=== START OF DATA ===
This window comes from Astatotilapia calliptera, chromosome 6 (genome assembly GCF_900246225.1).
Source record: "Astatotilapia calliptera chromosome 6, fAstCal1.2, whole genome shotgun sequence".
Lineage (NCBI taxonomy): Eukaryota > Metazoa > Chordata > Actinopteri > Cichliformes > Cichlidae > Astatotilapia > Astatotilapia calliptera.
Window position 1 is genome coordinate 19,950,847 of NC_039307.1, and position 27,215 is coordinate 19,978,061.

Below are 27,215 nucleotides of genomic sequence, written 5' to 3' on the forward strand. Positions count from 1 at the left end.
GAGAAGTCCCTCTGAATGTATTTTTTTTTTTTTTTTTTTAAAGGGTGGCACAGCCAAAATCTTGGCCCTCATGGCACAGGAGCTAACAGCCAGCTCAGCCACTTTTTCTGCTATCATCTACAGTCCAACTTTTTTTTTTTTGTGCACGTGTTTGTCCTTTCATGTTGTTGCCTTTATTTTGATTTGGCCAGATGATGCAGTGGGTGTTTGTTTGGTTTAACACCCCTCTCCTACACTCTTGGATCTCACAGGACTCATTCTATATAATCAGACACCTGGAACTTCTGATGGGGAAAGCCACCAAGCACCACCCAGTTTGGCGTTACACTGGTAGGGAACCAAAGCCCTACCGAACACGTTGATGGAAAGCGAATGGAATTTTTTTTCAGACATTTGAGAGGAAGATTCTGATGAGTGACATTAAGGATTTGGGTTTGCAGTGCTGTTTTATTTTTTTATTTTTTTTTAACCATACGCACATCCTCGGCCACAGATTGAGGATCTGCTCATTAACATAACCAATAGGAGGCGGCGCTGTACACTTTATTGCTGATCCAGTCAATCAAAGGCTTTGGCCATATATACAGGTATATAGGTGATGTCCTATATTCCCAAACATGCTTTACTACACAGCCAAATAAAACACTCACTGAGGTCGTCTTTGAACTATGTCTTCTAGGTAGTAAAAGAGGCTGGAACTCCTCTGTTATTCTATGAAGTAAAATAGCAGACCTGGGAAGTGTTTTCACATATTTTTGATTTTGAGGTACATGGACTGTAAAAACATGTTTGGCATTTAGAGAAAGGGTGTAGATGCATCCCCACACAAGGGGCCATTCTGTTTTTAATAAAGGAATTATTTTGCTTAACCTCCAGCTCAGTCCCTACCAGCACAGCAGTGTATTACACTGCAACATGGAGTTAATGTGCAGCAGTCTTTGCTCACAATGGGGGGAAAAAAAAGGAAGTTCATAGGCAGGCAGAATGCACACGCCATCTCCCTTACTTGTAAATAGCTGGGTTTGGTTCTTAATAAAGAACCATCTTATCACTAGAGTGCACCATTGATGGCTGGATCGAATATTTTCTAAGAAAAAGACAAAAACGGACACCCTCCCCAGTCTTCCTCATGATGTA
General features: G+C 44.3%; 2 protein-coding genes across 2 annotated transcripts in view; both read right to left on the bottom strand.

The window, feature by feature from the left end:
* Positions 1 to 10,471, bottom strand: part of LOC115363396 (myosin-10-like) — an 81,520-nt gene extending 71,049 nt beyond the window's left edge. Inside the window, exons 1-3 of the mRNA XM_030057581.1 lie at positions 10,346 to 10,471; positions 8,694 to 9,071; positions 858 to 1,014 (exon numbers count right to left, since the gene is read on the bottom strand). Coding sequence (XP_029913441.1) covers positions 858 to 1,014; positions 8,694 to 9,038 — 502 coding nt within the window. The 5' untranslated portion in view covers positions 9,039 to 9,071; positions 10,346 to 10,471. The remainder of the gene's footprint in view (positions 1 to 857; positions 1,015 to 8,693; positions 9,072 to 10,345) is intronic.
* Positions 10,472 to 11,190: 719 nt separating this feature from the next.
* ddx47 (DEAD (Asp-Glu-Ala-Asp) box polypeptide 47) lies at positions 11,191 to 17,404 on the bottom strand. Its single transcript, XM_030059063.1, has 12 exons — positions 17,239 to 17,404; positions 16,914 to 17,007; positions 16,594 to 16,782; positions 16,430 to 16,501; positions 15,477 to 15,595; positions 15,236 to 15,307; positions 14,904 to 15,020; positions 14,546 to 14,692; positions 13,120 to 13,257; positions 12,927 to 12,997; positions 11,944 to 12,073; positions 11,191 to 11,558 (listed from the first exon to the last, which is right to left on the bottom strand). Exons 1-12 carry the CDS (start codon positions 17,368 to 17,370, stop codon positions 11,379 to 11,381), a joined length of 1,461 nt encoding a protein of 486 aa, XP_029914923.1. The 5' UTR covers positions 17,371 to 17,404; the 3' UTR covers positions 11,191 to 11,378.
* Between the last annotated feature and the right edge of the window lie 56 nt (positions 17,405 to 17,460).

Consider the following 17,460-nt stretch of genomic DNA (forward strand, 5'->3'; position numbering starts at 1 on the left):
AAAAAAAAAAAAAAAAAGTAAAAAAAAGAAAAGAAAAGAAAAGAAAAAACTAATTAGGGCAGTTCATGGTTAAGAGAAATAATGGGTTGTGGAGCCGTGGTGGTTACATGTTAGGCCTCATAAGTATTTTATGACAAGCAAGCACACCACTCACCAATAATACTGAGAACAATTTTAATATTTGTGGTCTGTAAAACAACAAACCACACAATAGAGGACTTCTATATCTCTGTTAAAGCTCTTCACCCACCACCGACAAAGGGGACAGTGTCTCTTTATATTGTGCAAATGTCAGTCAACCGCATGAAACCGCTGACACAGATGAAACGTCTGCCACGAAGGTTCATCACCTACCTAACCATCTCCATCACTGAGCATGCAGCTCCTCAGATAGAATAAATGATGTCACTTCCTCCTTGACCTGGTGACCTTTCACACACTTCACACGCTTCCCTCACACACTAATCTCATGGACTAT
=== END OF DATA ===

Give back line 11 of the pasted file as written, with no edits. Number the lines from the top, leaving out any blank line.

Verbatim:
* ddx47 (DEAD (Asp-Glu-Ala-Asp) box polypeptide 47) lies at positions 11,191 to 17,404 on the bottom strand. Its single transcript, XM_030059063.1, has 12 exons — positions 17,239 to 17,404; positions 16,914 to 17,007; positions 16,594 to 16,782; positions 16,430 to 16,501; positions 15,477 to 15,595; positions 15,236 to 15,307; positions 14,904 to 15,020; positions 14,546 to 14,692; positions 13,120 to 13,257; positions 12,927 to 12,997; positions 11,944 to 12,073; positions 11,191 to 11,558 (listed from the first exon to the last, which is right to left on the bottom strand). Exons 1-12 carry the CDS (start codon positions 17,368 to 17,370, stop codon positions 11,379 to 11,381), a joined length of 1,461 nt encoding a protein of 486 aa, XP_029914923.1. The 5' UTR covers positions 17,371 to 17,404; the 3' UTR covers positions 11,191 to 11,378.